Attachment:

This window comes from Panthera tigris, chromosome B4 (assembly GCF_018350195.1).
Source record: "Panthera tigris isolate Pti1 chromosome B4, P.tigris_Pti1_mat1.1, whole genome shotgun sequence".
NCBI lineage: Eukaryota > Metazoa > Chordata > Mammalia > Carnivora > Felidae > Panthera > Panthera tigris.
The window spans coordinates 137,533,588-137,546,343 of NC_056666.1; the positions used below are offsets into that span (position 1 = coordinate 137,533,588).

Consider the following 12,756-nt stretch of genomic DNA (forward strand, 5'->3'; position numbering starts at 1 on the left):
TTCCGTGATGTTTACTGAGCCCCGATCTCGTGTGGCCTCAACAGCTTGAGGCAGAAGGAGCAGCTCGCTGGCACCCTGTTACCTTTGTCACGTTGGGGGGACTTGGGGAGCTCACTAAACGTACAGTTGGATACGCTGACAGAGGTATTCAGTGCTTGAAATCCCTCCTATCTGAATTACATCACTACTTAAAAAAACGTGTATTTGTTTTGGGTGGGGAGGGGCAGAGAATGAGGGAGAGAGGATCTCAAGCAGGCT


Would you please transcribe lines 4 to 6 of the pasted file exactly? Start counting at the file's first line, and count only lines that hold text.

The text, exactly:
The window spans coordinates 137,533,588-137,546,343 of NC_056666.1; the positions used below are offsets into that span (position 1 = coordinate 137,533,588).

Consider the following 12,756-nt stretch of genomic DNA (forward strand, 5'->3'; position numbering starts at 1 on the left):
TTCCGTGATGTTTACTGAGCCCCGATCTCGTGTGGCCTCAACAGCTTGAGGCAGAAGGAGCAGCTCGCTGGCACCCTGTTACCTTTGTCACGTTGGGGGGACTTGGGGAGCTCACTAAACGTACAGTTGGATACGCTGACAGAGGTATTCAGTGCTTGAAATCCCTCCTATCTGAATTACATCACTACTTAAAAAAACGTGTATTTGTTTTGGGTGGGGAGGGGCAGAGAATGAGGGAGAGAGGATCTCAAGCAGGCT